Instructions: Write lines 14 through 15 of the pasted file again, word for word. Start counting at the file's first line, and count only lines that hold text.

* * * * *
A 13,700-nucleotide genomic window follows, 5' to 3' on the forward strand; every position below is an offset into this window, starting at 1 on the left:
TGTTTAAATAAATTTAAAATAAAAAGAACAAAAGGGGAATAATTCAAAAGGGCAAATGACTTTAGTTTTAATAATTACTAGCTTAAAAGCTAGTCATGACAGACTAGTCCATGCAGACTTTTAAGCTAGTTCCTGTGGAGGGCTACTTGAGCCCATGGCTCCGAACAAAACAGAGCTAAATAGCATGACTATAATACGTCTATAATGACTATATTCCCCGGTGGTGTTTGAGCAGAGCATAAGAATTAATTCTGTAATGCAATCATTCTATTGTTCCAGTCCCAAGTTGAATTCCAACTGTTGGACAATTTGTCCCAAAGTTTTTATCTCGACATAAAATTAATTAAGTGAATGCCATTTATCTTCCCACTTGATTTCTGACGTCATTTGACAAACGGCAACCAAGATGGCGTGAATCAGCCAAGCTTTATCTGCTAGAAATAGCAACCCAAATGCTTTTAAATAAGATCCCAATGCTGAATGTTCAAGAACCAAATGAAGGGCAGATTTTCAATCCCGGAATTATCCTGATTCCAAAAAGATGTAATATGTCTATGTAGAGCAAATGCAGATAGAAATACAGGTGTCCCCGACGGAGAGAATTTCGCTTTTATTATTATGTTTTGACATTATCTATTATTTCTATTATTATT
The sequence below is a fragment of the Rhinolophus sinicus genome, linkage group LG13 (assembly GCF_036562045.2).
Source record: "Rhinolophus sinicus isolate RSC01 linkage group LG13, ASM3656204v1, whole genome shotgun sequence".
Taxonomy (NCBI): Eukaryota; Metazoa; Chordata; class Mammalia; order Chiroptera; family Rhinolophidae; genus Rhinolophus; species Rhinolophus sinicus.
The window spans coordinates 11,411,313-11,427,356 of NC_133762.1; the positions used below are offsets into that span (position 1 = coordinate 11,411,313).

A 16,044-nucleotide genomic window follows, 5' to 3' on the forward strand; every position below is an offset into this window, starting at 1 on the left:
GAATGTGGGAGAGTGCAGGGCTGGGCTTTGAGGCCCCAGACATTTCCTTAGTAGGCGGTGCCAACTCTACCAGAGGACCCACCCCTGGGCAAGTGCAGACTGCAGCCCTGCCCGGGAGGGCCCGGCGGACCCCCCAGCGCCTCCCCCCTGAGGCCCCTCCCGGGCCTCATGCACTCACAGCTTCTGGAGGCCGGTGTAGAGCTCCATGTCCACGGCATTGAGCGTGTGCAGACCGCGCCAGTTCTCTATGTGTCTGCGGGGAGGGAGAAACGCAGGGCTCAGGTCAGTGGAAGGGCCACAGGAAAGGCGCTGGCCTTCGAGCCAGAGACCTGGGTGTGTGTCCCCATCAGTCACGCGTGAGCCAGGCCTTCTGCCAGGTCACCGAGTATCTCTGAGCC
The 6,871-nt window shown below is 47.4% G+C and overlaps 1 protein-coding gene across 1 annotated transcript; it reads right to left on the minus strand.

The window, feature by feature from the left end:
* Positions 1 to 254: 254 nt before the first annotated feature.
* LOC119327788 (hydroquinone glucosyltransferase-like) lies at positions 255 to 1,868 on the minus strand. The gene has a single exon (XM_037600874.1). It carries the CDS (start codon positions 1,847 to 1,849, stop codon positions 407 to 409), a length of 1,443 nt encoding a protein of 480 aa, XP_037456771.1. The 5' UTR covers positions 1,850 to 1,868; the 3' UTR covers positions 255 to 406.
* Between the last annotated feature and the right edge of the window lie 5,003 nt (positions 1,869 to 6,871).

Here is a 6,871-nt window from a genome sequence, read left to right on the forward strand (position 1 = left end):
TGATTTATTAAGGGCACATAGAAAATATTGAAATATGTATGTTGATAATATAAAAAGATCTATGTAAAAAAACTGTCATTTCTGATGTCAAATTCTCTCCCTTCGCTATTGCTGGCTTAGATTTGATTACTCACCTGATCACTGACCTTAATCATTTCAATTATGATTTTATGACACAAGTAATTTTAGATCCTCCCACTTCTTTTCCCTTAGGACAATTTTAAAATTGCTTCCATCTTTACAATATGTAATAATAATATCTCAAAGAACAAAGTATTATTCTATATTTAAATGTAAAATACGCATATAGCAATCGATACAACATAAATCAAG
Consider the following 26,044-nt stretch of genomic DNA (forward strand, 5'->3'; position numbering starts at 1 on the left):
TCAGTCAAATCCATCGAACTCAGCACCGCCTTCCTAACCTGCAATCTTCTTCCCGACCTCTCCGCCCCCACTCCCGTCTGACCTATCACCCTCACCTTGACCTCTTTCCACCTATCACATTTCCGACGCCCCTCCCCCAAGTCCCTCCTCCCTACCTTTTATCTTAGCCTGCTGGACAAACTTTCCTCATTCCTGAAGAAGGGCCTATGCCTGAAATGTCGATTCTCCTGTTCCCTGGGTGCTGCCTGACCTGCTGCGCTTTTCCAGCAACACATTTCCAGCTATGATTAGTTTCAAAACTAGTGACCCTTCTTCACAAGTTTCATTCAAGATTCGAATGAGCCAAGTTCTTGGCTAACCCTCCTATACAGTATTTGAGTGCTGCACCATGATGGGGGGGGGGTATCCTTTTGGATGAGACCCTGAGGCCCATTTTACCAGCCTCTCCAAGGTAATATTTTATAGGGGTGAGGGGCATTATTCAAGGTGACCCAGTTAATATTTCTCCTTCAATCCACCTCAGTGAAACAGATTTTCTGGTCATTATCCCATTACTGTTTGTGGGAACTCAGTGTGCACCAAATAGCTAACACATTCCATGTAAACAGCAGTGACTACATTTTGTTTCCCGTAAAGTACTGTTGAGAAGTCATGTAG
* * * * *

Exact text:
Here is a 6,871-nt window from a genome sequence, read left to right on the forward strand (position 1 = left end):
TGATTTATTAAGGGCACATAGAAAATATTGAAATATGTATGTTGATAATATAAAAAGATCTATGTAAAAAAACTGTCATTTCTGATGTCAAATTCTCTCCCTTCGCTATTGCTGGCTTAGATTTGATTACTCACCTGATCACTGACCTTAATCATTTCAATTATGATTTTATGACACAAGTAATTTTAGATCCTCCCACTTCTTTTCCCTTAGGACAATTTTAAAATTGCTTCCATCTTTACAATATGTAATAATAATATCTCAAAGAACAAAGTATTATTCTATATTTAAATGTAAAATACGCATATAGCAATCGATACAACATAAATCAAG